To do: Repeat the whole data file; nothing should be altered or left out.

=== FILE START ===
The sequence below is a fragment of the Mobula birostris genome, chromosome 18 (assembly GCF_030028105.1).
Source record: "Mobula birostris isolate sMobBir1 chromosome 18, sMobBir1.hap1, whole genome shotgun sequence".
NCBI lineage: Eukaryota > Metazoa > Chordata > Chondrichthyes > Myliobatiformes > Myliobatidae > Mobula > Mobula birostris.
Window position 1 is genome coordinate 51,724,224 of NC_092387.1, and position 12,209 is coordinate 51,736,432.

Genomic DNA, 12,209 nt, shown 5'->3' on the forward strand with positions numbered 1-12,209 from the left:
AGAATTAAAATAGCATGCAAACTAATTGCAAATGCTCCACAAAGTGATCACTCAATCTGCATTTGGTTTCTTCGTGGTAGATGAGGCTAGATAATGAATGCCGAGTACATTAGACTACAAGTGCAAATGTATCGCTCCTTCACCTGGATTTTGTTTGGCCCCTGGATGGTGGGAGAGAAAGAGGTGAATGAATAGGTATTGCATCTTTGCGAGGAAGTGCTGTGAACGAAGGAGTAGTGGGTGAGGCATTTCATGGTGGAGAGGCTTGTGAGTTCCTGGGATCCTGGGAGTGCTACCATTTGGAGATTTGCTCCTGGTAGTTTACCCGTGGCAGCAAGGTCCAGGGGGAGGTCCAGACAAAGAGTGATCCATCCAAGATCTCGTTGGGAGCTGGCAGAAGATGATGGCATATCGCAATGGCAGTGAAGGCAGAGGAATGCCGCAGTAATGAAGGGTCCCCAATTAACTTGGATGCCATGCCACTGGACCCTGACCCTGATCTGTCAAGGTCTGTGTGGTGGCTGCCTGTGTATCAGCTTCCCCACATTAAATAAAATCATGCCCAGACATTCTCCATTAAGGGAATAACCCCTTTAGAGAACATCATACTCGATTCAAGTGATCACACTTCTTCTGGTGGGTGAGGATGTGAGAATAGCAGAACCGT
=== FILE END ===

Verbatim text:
The sequence below is a fragment of the Mobula birostris genome, chromosome 18 (assembly GCF_030028105.1).
Source record: "Mobula birostris isolate sMobBir1 chromosome 18, sMobBir1.hap1, whole genome shotgun sequence".
NCBI lineage: Eukaryota > Metazoa > Chordata > Chondrichthyes > Myliobatiformes > Myliobatidae > Mobula > Mobula birostris.
Window position 1 is genome coordinate 51,724,224 of NC_092387.1, and position 12,209 is coordinate 51,736,432.

Genomic DNA, 12,209 nt, shown 5'->3' on the forward strand with positions numbered 1-12,209 from the left:
AGAATTAAAATAGCATGCAAACTAATTGCAAATGCTCCACAAAGTGATCACTCAATCTGCATTTGGTTTCTTCGTGGTAGATGAGGCTAGATAATGAATGCCGAGTACATTAGACTACAAGTGCAAATGTATCGCTCCTTCACCTGGATTTTGTTTGGCCCCTGGATGGTGGGAGAGAAAGAGGTGAATGAATAGGTATTGCATCTTTGCGAGGAAGTGCTGTGAACGAAGGAGTAGTGGGTGAGGCATTTCATGGTGGAGAGGCTTGTGAGTTCCTGGGATCCTGGGAGTGCTACCATTTGGAGATTTGCTCCTGGTAGTTTACCCGTGGCAGCAAGGTCCAGGGGGAGGTCCAGACAAAGAGTGATCCATCCAAGATCTCGTTGGGAGCTGGCAGAAGATGATGGCATATCGCAATGGCAGTGAAGGCAGAGGAATGCCGCAGTAATGAAGGGTCCCCAATTAACTTGGATGCCATGCCACTGGACCCTGACCCTGATCTGTCAAGGTCTGTGTGGTGGCTGCCTGTGTATCAGCTTCCCCACATTAAATAAAATCATGCCCAGACATTCTCCATTAAGGGAATAACCCCTTTAGAGAACATCATACTCGATTCAAGTGATCACACTTCTTCTGGTGGGTGAGGATGTGAGAATAGCAGAACCGT